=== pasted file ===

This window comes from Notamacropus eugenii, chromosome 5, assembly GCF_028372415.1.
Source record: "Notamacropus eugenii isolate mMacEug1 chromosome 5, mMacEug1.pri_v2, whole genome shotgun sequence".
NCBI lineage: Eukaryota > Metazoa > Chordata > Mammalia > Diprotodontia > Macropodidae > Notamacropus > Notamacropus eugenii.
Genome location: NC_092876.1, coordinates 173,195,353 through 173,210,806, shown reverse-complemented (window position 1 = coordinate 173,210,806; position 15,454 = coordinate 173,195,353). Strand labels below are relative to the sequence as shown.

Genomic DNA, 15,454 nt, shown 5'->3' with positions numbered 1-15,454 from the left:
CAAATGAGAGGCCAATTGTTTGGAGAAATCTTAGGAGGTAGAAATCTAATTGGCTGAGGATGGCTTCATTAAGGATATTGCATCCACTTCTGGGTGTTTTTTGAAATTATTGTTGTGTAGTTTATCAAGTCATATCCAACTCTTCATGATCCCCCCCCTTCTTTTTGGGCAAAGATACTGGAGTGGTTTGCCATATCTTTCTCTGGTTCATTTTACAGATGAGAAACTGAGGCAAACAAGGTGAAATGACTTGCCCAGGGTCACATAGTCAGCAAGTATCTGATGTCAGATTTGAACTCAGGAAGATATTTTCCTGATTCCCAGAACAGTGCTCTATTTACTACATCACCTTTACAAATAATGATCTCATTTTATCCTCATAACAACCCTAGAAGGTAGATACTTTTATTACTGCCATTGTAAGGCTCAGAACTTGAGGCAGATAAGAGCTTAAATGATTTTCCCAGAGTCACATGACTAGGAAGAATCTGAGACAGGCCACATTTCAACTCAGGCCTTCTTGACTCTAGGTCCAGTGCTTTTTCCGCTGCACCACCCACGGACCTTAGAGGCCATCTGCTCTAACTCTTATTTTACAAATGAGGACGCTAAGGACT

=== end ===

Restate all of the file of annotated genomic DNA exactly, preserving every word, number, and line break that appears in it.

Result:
This window comes from Notamacropus eugenii, chromosome 5, assembly GCF_028372415.1.
Source record: "Notamacropus eugenii isolate mMacEug1 chromosome 5, mMacEug1.pri_v2, whole genome shotgun sequence".
NCBI lineage: Eukaryota > Metazoa > Chordata > Mammalia > Diprotodontia > Macropodidae > Notamacropus > Notamacropus eugenii.
Genome location: NC_092876.1, coordinates 173,195,353 through 173,210,806, shown reverse-complemented (window position 1 = coordinate 173,210,806; position 15,454 = coordinate 173,195,353). Strand labels below are relative to the sequence as shown.

Genomic DNA, 15,454 nt, shown 5'->3' with positions numbered 1-15,454 from the left:
CAAATGAGAGGCCAATTGTTTGGAGAAATCTTAGGAGGTAGAAATCTAATTGGCTGAGGATGGCTTCATTAAGGATATTGCATCCACTTCTGGGTGTTTTTTGAAATTATTGTTGTGTAGTTTATCAAGTCATATCCAACTCTTCATGATCCCCCCCCTTCTTTTTGGGCAAAGATACTGGAGTGGTTTGCCATATCTTTCTCTGGTTCATTTTACAGATGAGAAACTGAGGCAAACAAGGTGAAATGACTTGCCCAGGGTCACATAGTCAGCAAGTATCTGATGTCAGATTTGAACTCAGGAAGATATTTTCCTGATTCCCAGAACAGTGCTCTATTTACTACATCACCTTTACAAATAATGATCTCATTTTATCCTCATAACAACCCTAGAAGGTAGATACTTTTATTACTGCCATTGTAAGGCTCAGAACTTGAGGCAGATAAGAGCTTAAATGATTTTCCCAGAGTCACATGACTAGGAAGAATCTGAGACAGGCCACATTTCAACTCAGGCCTTCTTGACTCTAGGTCCAGTGCTTTTTCCGCTGCACCACCCACGGACCTTAGAGGCCATCTGCTCTAACTCTTATTTTACAAATGAGGACGCTAAGGACT